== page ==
If there is a nugget to hold on to here it is not entirely novel: that we live in a disenchanted world which leaves us feeling dissatisfied; that we live by a political and economic system which we cannot justify and hence are susceptible to finding ourselves plunging into self-loathing; and that an immense amount of blood has been spilt over the course of the last century in various attempts to extricate ourselves from the mess, all without notable success. Some will find this a grim conclusion but just because it is uncomfortable does not make it untrue. For religious people, it’s a truth that should be somewhat easier to bear. Believers, on the whole, think that they have found reasons for living, even in a society which cannot articulate to itself its raison d’être. The Catholic Church gives its qualified blessing to democracy, capitalism and liberalism and offers her daughters and sons the resources necessary to make participation in this way of life meaningful and rich. But lest we be tempted to triumphalism, let’s not forget the fragility of any religious hold on a ‘solution’. As a reminder, here is a quotation from a speech given in 1915. Who do you think is speaking?
kill Germans – do kill them; not for the sake of killing, but to save the world, to kill the good as well as the bad, to kill the young as well as the old, to kill those who have shown kindness to our wounded as well as those fiends… As I have said a thousand times, I look upon it as a war for purity, I look upon everyone who died in it as a martyr.
Shocking as it may seem, this bloodthirsty encomium is an Anglican sermon given by Arthur F. Winnington-Ingram, the then Bishop of London. It’s not so very different in tone and chilling content to what we have become accustomed to hear emanating from the mouths of today’s Islamo-fascists. It’s hard to believe it comes from the same religious identity which nowadays likes to represent itself in the studied harmlessness of Rev. There is much to ponder there about western civilisation, the nature of both Islam and Christianity, the relationship of religion and violence, and the rapid transformation of religious identity. But the most glaringly apparent item to note is how religion can so easily find itself sucked into the vortex of cultural currents, commandeered to serve this or that secular project, even in cases where the project in question is so squarely hostile to the essence of the religious message. Invoking a religious way out of our civilisation’s quagmire is not something to be done glibly. To live the crisis in the Spirit will, of course, bring healing and grace to bear but faith is no mere solution to human problems.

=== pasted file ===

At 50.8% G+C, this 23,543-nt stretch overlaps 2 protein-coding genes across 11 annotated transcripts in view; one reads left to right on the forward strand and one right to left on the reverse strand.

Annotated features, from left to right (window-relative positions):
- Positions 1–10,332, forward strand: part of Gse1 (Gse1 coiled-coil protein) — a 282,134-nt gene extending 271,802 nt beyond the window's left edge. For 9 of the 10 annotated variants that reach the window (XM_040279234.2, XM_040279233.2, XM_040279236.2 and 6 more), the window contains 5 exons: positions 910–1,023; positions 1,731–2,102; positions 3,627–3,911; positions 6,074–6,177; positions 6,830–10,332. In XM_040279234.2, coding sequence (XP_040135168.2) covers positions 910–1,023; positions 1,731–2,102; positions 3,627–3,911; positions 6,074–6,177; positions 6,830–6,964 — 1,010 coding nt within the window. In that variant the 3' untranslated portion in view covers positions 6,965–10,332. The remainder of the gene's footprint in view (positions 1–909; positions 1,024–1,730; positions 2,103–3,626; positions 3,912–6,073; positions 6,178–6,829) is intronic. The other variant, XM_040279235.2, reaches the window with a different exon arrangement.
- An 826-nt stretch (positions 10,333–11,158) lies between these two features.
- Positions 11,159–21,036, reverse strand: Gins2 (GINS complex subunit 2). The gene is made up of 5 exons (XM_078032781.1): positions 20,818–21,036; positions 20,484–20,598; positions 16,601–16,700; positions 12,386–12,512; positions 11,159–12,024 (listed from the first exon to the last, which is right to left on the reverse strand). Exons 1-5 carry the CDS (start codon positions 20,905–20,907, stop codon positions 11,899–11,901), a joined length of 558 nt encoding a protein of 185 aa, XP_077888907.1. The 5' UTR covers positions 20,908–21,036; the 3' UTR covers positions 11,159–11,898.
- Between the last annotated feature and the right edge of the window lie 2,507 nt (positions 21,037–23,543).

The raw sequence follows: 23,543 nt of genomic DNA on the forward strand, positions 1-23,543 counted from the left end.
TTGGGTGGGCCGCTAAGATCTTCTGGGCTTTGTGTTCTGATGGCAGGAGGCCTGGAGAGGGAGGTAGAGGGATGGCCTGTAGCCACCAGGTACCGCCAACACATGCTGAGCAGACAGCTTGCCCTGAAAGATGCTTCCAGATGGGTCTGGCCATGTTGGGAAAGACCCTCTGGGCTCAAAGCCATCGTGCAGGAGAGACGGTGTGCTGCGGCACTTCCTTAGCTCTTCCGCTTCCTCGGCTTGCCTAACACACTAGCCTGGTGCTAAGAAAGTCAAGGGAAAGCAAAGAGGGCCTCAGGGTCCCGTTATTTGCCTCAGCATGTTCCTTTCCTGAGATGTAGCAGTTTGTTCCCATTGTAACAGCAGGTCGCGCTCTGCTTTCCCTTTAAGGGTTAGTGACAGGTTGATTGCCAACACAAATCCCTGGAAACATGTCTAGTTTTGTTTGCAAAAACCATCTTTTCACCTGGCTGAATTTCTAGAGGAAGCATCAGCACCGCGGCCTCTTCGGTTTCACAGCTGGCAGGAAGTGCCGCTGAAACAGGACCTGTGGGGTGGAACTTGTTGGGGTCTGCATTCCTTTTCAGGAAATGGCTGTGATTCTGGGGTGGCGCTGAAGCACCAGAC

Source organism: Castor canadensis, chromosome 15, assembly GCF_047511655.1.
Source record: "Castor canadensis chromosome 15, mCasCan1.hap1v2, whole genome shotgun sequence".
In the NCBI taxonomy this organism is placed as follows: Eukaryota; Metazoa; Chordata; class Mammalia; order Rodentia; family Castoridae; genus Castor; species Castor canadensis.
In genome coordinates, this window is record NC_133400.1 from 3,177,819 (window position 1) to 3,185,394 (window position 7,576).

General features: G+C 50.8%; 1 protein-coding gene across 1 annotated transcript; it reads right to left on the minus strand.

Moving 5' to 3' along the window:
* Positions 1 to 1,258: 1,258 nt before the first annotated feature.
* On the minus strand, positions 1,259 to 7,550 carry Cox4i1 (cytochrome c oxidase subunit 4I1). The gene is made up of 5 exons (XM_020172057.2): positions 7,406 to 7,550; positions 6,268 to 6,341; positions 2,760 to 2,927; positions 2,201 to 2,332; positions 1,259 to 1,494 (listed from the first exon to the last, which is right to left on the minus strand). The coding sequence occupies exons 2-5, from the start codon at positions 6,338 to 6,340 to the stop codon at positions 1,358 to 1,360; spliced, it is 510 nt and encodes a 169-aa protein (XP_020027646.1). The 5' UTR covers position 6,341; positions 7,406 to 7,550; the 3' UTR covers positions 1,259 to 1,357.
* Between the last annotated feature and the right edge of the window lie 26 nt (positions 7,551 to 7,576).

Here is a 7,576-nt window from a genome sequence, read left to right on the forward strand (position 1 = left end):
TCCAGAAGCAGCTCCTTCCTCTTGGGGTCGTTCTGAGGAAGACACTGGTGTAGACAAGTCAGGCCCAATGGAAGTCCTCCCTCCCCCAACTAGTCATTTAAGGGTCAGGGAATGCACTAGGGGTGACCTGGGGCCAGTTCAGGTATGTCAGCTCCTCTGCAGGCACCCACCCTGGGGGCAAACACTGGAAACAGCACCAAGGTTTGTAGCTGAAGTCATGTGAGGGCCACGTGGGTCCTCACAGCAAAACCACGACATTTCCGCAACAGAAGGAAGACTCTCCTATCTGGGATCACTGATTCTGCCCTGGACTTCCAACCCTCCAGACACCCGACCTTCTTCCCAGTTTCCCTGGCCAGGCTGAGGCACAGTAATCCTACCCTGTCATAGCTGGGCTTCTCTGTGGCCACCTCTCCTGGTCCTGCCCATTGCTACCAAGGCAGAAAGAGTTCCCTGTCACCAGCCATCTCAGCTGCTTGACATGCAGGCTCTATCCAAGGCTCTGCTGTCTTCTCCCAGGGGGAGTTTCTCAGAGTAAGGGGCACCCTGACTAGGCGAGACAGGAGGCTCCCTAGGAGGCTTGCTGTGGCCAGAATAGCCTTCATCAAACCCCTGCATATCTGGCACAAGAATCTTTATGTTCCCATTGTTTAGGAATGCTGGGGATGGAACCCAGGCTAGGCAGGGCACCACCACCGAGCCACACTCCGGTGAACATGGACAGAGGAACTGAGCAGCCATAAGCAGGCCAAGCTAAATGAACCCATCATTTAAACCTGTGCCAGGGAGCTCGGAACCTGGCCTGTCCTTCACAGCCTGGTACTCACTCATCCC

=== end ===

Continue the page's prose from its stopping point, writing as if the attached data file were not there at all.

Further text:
Interesting as this book is, and as heartily as I would commend it to the reader, it is far from perfect. The number of typos and the extent of needless repetition make one wonder about the quality of the editing. There are passages where I hoped for a fuller and richer treatment of a topic which, I suspect, would have been accomplished by this writer with relative ease: the emergence of the ideology of neo-conservatism is patchily delineated and there is no mention at all of the transformation of human lives from 1990 onwards by technology, surely a significant factor in our distraction from the big questions which, Furedi contends, linger on beneath the surface of our unquiet societies. Religion is almost entirely absent too; had the book come out fifteen years ago that would have been understandable but in 2014 it seems odd, not least given that one of the most voluble sources of this kind of criticism of western culture (decadent, materialistic, amoral etc.) comes from its younger Muslim citizens. But there is still plenty here to stimulate thought and give a fresh perspective on the question of how to communicate the Gospel to a culture in permanent crisis.
Damian Howard SJ is a member of the Thinking Faith Editorial Board.